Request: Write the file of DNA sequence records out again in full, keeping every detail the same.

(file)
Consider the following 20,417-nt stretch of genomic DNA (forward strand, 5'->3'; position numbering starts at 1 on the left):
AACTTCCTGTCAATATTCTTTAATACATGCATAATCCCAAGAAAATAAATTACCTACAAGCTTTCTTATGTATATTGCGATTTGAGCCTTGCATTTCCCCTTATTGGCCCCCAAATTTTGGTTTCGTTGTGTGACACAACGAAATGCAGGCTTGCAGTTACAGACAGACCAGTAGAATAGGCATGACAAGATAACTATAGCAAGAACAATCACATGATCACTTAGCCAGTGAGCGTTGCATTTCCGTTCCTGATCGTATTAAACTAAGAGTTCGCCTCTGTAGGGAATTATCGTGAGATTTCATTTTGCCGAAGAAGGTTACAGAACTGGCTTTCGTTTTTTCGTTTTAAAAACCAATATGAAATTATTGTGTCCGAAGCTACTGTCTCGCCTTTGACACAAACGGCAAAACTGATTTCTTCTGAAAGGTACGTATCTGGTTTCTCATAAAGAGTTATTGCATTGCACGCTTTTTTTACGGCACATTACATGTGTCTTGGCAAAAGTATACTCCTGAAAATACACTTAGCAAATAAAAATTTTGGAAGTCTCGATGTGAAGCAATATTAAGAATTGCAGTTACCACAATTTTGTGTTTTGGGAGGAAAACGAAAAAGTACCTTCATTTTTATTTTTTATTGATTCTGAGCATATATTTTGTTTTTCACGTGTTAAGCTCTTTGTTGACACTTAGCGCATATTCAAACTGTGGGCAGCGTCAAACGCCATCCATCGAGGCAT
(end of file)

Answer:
Consider the following 20,417-nt stretch of genomic DNA (forward strand, 5'->3'; position numbering starts at 1 on the left):
AACTTCCTGTCAATATTCTTTAATACATGCATAATCCCAAGAAAATAAATTACCTACAAGCTTTCTTATGTATATTGCGATTTGAGCCTTGCATTTCCCCTTATTGGCCCCCAAATTTTGGTTTCGTTGTGTGACACAACGAAATGCAGGCTTGCAGTTACAGACAGACCAGTAGAATAGGCATGACAAGATAACTATAGCAAGAACAATCACATGATCACTTAGCCAGTGAGCGTTGCATTTCCGTTCCTGATCGTATTAAACTAAGAGTTCGCCTCTGTAGGGAATTATCGTGAGATTTCATTTTGCCGAAGAAGGTTACAGAACTGGCTTTCGTTTTTTCGTTTTAAAAACCAATATGAAATTATTGTGTCCGAAGCTACTGTCTCGCCTTTGACACAAACGGCAAAACTGATTTCTTCTGAAAGGTACGTATCTGGTTTCTCATAAAGAGTTATTGCATTGCACGCTTTTTTTACGGCACATTACATGTGTCTTGGCAAAAGTATACTCCTGAAAATACACTTAGCAAATAAAAATTTTGGAAGTCTCGATGTGAAGCAATATTAAGAATTGCAGTTACCACAATTTTGTGTTTTGGGAGGAAAACGAAAAAGTACCTTCATTTTTATTTTTTATTGATTCTGAGCATATATTTTGTTTTTCACGTGTTAAGCTCTTTGTTGACACTTAGCGCATATTCAAACTGTGGGCAGCGTCAAACGCCATCCATCGAGGCAT